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Merkel Admits: “Greek Austerity Imposed to Set an Example to Entire Euro Zone”

Masks have fallen with in a manner of  unprecedented boldness. German Chancellor Angela Merkel openly admitted that the austerity programme imposed on Greece was necessary just to set an example to the other euro zone countries. 

Young Merkel’s Most Secret Wish:

 “Greeks as lab rats? Greeks as lab rats…”

  Here is the story from Deutsche Presse Agentur:

“German Chancellor Angela Merkel defended Tuesday the austerity imposed on Athens, five days before Greece’s general election, as necessary to set an example to the entire eurozone.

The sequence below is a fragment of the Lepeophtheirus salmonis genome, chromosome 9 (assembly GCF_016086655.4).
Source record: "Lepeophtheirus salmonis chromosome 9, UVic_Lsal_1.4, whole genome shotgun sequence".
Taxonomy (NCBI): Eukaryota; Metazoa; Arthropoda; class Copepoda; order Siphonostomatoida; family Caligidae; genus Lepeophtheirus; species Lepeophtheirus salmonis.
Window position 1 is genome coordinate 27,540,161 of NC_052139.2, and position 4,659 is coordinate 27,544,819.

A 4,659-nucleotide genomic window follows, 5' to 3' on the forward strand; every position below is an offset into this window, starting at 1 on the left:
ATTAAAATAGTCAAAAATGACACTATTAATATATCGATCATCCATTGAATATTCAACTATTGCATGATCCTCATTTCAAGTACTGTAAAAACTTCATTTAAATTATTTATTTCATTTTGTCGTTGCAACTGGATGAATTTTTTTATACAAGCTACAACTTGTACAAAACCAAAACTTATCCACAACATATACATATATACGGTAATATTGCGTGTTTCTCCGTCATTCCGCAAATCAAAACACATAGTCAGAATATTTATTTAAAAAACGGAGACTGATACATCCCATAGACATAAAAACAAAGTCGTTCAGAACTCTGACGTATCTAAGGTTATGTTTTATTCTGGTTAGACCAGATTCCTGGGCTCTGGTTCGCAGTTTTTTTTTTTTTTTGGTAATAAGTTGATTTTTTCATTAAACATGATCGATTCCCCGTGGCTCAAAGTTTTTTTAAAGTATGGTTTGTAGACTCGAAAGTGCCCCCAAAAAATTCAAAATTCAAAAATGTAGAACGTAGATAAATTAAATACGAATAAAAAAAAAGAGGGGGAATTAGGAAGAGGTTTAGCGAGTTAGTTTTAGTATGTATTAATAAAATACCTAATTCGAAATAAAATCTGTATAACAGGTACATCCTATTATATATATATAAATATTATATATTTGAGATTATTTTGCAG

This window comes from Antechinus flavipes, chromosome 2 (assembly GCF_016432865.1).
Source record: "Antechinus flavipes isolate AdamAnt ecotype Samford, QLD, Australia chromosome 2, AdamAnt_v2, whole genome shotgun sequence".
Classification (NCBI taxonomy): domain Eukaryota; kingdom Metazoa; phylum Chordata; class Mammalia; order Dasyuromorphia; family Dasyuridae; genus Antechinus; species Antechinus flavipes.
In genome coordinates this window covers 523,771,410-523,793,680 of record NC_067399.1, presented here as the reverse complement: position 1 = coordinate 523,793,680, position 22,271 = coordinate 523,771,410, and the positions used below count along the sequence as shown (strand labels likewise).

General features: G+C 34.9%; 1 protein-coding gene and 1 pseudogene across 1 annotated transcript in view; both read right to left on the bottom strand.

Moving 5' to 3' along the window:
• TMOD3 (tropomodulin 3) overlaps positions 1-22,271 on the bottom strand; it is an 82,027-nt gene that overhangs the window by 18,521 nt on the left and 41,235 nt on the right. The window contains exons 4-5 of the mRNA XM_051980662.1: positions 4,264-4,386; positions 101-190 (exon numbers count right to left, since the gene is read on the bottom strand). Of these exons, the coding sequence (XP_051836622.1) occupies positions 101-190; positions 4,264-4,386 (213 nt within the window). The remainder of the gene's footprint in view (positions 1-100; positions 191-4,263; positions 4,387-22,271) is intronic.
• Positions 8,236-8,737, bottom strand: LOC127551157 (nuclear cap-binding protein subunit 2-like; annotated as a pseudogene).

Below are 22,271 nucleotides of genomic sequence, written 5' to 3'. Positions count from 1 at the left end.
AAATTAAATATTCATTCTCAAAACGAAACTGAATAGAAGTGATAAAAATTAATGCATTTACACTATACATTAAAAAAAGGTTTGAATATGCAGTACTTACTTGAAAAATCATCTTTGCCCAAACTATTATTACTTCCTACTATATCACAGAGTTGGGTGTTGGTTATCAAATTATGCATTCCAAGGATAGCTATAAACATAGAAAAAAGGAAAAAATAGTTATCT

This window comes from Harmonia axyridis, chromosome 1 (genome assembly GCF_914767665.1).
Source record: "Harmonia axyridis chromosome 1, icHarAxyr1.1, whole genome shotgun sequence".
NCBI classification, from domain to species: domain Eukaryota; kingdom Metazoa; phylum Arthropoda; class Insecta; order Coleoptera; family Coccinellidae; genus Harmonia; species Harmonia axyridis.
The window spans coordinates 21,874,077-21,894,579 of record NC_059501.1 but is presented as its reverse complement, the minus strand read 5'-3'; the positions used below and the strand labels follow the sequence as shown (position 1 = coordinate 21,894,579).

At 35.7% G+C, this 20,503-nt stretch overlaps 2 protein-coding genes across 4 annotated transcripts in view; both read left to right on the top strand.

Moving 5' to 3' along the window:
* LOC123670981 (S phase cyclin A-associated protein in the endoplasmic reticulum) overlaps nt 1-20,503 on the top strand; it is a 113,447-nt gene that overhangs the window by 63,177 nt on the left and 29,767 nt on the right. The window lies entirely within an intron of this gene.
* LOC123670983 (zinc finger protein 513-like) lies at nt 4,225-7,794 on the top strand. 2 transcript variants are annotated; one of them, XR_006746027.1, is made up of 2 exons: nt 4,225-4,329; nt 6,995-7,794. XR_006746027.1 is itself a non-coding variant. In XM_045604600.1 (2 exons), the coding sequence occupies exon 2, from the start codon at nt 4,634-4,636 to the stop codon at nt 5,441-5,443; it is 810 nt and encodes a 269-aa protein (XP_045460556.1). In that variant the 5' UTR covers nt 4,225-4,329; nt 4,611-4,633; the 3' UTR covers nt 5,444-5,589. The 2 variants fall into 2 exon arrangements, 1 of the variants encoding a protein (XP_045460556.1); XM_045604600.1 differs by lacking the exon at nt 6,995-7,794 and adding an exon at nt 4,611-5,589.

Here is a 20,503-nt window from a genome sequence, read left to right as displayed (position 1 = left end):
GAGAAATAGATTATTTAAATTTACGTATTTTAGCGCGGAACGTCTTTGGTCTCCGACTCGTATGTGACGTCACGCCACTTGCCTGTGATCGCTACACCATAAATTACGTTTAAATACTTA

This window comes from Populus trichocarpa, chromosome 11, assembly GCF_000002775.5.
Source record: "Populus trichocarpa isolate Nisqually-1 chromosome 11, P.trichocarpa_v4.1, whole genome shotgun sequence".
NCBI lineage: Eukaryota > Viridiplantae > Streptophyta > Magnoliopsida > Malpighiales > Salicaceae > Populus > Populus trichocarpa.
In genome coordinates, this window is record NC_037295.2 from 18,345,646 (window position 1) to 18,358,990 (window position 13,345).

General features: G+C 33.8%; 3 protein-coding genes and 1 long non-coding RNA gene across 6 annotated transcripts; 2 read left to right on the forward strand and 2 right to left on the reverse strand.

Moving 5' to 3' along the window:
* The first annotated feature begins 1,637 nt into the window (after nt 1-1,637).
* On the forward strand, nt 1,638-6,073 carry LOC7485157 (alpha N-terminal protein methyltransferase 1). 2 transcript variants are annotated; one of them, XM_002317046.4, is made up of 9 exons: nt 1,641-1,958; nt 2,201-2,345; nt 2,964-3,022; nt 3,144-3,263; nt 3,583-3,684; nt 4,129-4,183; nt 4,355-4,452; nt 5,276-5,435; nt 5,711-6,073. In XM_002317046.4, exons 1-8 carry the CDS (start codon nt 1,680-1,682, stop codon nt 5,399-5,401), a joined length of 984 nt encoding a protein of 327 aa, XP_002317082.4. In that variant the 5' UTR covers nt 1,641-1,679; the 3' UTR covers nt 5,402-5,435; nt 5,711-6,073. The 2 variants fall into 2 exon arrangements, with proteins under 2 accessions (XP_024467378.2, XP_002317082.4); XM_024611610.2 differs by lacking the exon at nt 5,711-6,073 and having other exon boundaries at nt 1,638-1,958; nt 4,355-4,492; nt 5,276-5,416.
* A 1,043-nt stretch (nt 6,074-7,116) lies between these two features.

“The question of whether Greece carries out its programme is not just a question of whether the programme succeeds or not, but rather of whether obligations will be observed in Europe in future,” Merkel told an audience of Christian Democratic Union-supporting business leaders.

She stressed that a bailout sought by Spain for its banks was different from the bailouts for Greece.

“I find it correct that Spain made an application for the recapitalization of its banks, because the problems of its banks do not cover up any lack of macroeconomic reforms, but are the result of a real-estate bubble over the past decade,” said Merkel.

“There will be conditionality for Spain when the application arrives. It will require restructuring of the banks,” she said. (DPA)

Chancellor Angela Merkel’s intention to mete out exemplary punishment to Greece so as to dissuade other country’s from breaking the rules was initially reported by Italian daily Il Messaggero five days ago.